Though the mandate will ultimately affect only a few employers, it is actually an important piece of the law’s architecture.  Without it, employers who currently provide coverage to their workers could drop the coverage and send their workers over to the state health care exchanges.  And since some of those employees would be eligible for subsidies to help defray the cost, the employer would be shifting what is now a private cost over to the government.

The penalty for such actions was supposed to kick in next year; now they’ll kick in the year after next.  The government needs a bunch of information from businesses to determine if the penalty is warranted, and the White House is now saying that putting that reporting process in place is going to take longer than expected.

How will this affect coverage?  Hard to see it having much impact at all.  The important coverage aspects of the Affordable Care Act — the Medicaid expansion and the state health care exchanges — are still scheduled to be up and running by Oct. 1, the beginning of the fiscal year (of course, not every state has accepted the Medicaid part). And the requirement to have health insurance or pay a penalty – the individual mandate – will still take effect in 2014.

And a vast majority of employers with at least 50 full-time workers — about 95 percent — already offer coverage to the workers.  With the exchanges going up, there’s a chance some employers could try to pull off the cost shift noted above, but the mandate will be in place by 2015, so we’re unlikely to see much of that.

At least one report suggests a budgetary cost from the delay, since the revenues from penalties would flow to the Treasury Department.  But a colleague who tracks this stuff very closely tells me that while the Congressional Budget Office earlier this year scored this part of the bill as providing $5 billion to the Treasury next year, its most recent score dropped that to zero.  The budget office appears to have wisely assumed it was already going to take a while to get this part of the system up.

So, no budget cost, little impact on coverage.  Is this delay just not a big deal?

Um … this is Washington, folks, and we’re talking Obamacare.  There will be much hay made of this delay in coming days.  Conservatives will argue that this confirms that the law is unmanageable — which is a bit rich, since many of them have been trying to kill it, block it, and stop it in its tracks. (Speaker John Boehner’s press secretary, Brendan Buck, on Twitter: “Obamacare. Such a train wreck.”)  Liberals may argue that the administration is caving to business, which just wants to put off the paperwork for a year.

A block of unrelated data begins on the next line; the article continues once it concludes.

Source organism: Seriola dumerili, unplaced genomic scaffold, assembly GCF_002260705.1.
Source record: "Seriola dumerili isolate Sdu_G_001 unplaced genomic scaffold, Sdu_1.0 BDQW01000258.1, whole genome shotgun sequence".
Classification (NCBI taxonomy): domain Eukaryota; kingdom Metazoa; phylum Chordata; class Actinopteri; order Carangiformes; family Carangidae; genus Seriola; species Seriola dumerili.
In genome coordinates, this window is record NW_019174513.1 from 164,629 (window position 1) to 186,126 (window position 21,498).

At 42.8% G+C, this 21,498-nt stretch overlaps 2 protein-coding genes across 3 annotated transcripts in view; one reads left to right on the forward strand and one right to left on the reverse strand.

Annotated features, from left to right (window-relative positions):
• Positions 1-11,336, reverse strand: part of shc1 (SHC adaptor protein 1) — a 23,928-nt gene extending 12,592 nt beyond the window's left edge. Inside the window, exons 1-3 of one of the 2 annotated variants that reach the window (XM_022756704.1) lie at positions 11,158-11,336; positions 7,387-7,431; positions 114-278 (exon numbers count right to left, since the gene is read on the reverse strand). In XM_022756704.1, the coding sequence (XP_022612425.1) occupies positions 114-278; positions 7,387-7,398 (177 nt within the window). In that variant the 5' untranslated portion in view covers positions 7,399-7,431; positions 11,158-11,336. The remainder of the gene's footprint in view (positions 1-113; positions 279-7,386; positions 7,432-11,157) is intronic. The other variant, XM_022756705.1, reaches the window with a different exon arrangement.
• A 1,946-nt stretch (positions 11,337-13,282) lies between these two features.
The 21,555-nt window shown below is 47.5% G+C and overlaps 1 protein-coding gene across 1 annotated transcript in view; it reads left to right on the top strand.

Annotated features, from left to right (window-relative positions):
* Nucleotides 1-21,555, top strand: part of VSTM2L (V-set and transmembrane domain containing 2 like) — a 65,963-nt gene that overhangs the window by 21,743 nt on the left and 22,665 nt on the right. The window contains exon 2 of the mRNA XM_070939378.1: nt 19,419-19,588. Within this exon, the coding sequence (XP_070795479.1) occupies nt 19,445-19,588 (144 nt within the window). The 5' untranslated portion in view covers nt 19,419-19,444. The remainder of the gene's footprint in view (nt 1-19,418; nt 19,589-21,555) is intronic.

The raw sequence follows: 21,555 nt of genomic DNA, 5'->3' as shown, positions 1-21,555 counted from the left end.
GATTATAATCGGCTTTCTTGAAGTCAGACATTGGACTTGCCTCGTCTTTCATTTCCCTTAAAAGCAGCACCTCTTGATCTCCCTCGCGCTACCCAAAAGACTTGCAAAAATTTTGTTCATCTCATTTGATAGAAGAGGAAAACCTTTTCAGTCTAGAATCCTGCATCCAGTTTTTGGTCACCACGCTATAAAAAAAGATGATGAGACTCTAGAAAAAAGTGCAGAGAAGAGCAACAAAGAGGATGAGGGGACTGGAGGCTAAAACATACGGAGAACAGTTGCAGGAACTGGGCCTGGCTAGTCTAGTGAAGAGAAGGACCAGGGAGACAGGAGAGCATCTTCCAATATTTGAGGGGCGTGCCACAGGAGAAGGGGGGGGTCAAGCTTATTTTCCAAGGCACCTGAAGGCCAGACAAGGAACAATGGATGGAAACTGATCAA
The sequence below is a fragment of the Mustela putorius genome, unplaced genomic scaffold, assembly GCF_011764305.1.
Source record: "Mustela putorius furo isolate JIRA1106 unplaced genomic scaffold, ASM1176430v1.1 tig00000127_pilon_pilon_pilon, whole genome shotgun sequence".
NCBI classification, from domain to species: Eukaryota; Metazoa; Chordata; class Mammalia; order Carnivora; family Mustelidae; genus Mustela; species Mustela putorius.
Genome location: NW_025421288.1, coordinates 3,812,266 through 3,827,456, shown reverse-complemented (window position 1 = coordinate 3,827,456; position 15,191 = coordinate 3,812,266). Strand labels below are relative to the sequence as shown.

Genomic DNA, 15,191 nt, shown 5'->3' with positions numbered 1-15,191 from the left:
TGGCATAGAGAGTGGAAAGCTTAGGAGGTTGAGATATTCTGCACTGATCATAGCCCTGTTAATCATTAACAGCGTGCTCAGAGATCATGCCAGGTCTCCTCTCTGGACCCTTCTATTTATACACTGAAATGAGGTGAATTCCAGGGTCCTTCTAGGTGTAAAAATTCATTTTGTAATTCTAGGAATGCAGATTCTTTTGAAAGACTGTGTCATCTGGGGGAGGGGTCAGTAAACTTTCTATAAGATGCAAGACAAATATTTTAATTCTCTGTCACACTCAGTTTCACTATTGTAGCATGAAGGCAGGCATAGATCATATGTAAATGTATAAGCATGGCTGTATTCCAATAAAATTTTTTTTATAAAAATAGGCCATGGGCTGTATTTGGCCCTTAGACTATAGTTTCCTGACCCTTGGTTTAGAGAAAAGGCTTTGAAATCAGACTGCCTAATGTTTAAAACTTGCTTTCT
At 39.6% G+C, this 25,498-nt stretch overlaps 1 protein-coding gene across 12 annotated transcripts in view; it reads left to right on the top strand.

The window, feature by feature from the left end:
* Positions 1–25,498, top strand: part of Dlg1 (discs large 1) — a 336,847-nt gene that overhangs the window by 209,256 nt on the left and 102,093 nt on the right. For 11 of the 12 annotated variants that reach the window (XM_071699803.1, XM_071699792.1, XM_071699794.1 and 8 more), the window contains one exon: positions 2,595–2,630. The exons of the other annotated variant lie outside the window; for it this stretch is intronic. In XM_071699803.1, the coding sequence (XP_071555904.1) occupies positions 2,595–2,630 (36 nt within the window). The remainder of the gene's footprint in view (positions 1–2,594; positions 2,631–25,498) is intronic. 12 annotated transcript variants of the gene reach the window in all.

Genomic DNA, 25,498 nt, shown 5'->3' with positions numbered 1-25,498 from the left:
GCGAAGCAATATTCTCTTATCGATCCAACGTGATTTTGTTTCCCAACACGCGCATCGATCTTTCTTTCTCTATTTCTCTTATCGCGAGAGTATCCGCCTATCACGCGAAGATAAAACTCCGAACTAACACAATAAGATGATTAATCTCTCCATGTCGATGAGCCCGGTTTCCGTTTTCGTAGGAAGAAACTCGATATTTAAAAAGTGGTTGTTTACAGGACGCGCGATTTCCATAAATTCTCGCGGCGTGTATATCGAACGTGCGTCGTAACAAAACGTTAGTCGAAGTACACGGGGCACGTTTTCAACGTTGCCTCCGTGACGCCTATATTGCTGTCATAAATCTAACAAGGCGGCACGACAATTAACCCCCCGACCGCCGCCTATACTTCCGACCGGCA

I think it’s an unfortunate delay of an important but relatively small piece of the bill, more growing pains of the type I’m sure Medicare had when it got going than anything existential. But that’s not how it will play in the hurly-burly of the next few days of Washington politics.

Article source: http://economix.blogs.nytimes.com/2013/07/02/putting-off-the-employer-mandate/?partner=rss&emc=rss

Media Decoder: Hollywood’s Passion for Guns Remains Undimmed

As the blockbuster film season unfolds, every major studio has firearms of one sort or another in its marketing arsenal. At Sony Pictures Entertainment, Channing Tatum clutches a sidearm the size of Wyatt Earp’s as he walks Jamie Foxx to safety on the poster for “White House Down.”

At Paramount Pictures, Brad Pitt, zombie hunter, has an even bigger piece of personal artillery slung across his back in the promotional art for “World War Z.”

Johnny Depp packs a pistol in his pants on the poster for Disney’s “The Lone Ranger.” Melissa McCarthy grips what appears to be a full-blown grenade launcher in the advertisements for 20th Century Fox’s “The Heat.”

The glowing handguns on the art for Universal’s “R.I.P.D.” have a preternatural look; but what really gets your attention are those chillingly real guns being flashed by Denzel Washington and Mark Wahlberg, standing back to back, on the poster for the same studio’s “2 Guns.”